This body of work is about being married, or in a long-term relationship. The first step toward this theme was a technical one: I challenged myself to begin using pattern in more conscious ways in my paintings. This technical consideration soon turned metaphorical as I began to consider the patterns (specifically behavioral ones) in my daily life. Around this time, maybe because of this train of thought, I suddenly realized that my eight-year relationship with my wife can now be considered “long-term”. We’re not honeymooners any more, and sometimes we’re both surprised to realize that. On top of this, we traveled to Italy last summer, the first time we’d been there since we went together as a brand-new couple. This trip provided a natural comparison and opportunity to look at our relationship at its beginning and at its current bloom. It also caused me to revisit some of my earlier artwork, since I was inspired by Italy at that time. The warm Italian palette, crusty textures, sense of the passage of time, and found objects such as Italian wall posters frequently featured in my compositions, and I’ve returned to some of these themes to explore marriage.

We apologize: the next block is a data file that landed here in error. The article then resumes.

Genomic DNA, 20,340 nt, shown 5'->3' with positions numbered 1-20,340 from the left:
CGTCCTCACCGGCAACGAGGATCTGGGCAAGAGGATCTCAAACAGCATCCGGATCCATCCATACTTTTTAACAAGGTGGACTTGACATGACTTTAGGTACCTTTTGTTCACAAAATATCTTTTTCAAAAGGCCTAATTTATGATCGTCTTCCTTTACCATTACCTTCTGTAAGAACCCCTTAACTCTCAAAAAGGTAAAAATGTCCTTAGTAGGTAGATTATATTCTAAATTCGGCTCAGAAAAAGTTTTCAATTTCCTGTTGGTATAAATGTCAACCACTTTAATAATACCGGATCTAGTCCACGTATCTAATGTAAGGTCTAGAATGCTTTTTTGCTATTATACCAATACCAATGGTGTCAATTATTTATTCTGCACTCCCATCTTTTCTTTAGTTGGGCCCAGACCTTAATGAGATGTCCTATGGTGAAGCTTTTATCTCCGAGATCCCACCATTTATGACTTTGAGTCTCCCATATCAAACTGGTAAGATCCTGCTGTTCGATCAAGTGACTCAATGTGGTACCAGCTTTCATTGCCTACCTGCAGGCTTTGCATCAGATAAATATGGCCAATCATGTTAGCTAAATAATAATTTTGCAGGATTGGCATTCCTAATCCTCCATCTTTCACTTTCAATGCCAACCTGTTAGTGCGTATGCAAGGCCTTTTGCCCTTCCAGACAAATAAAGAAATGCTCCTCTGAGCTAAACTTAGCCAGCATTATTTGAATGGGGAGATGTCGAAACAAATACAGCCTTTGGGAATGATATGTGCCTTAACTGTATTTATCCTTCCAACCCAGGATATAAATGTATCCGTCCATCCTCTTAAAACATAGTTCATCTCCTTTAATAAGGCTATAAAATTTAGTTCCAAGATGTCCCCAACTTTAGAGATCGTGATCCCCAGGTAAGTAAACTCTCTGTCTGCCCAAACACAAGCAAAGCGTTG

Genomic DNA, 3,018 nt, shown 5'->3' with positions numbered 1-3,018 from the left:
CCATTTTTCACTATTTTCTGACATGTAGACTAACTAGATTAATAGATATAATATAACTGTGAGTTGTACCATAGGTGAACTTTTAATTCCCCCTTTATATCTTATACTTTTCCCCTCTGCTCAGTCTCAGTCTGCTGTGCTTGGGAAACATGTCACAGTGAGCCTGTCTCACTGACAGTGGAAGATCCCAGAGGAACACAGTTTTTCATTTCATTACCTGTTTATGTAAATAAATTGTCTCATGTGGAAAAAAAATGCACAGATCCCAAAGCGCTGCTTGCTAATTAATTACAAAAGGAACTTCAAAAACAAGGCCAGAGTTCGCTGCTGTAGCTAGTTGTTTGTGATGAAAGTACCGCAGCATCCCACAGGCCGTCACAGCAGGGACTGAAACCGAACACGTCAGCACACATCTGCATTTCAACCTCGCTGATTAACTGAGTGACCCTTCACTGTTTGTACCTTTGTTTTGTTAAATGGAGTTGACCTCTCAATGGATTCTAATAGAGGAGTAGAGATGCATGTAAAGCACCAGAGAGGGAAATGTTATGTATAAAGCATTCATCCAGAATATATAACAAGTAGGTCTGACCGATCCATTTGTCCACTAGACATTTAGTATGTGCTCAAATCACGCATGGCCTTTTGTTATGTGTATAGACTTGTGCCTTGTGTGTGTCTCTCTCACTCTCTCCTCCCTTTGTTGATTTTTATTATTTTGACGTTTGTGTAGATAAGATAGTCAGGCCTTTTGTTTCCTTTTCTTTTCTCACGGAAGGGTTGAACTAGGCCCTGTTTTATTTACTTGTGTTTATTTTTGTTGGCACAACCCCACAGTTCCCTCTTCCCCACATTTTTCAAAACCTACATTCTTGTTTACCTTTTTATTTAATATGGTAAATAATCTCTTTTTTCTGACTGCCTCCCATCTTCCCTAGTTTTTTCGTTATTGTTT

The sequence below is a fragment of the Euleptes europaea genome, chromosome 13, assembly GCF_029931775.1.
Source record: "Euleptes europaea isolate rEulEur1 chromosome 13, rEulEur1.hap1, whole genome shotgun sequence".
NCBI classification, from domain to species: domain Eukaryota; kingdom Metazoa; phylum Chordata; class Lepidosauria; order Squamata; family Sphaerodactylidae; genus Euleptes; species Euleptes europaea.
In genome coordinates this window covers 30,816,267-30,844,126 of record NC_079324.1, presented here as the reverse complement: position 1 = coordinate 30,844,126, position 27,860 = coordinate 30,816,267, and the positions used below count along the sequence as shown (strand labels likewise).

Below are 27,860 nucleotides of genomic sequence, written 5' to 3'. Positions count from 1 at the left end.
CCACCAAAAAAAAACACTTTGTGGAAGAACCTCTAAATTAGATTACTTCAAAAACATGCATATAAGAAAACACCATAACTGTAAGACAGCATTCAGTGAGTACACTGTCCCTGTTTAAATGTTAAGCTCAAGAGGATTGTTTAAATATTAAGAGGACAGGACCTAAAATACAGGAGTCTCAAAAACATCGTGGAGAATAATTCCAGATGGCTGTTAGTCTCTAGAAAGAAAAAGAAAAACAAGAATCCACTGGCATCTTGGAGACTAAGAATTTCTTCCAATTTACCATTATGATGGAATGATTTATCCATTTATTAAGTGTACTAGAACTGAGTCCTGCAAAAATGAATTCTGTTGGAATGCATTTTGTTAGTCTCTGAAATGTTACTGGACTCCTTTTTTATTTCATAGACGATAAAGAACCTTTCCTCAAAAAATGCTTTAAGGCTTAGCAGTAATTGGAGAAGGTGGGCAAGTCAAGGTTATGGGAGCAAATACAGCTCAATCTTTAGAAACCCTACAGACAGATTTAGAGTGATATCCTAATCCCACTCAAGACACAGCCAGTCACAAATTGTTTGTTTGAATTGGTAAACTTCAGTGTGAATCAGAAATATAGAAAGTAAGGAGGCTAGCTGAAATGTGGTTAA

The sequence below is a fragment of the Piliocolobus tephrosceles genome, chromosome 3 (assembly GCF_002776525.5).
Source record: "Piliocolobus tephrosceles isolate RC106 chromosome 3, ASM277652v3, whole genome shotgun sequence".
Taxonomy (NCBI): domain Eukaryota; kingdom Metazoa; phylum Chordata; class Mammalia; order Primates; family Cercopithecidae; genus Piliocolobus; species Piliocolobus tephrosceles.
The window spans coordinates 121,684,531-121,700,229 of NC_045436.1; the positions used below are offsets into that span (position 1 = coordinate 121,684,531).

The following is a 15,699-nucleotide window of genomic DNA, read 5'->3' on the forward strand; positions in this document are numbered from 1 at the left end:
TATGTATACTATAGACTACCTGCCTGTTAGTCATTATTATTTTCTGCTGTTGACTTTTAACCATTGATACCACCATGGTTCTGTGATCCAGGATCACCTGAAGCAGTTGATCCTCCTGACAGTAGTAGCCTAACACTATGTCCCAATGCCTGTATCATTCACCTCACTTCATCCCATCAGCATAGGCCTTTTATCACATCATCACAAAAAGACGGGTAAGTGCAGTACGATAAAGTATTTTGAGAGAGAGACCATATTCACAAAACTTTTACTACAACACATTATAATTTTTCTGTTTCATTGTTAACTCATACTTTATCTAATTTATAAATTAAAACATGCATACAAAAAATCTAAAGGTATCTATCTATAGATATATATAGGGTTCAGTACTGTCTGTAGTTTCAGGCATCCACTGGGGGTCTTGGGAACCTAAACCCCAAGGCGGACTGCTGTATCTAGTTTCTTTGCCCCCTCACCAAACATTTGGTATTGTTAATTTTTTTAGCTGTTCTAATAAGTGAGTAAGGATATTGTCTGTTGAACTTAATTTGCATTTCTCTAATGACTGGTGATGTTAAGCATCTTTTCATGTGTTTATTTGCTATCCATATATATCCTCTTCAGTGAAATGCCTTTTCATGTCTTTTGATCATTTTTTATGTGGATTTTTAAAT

The exploration of the figure is a departure from my usual abstract paintings, and a move into more personal territory and themes. Only two paintings have ever been shown before in public.

The Oak and the Cypress
On view at Knutzen Family Theatre
3200 SW Dash Point Rd.
Federal Way, WA 98023
Monday – Friday, 9 to 5
Through August 16, 2016

Behind the Scenes, Part 2

Tangier Overture
Tangier Overture

“What does it mean?”
“What were you thinking about when you painted this?”
A few times: “I see a golfer”.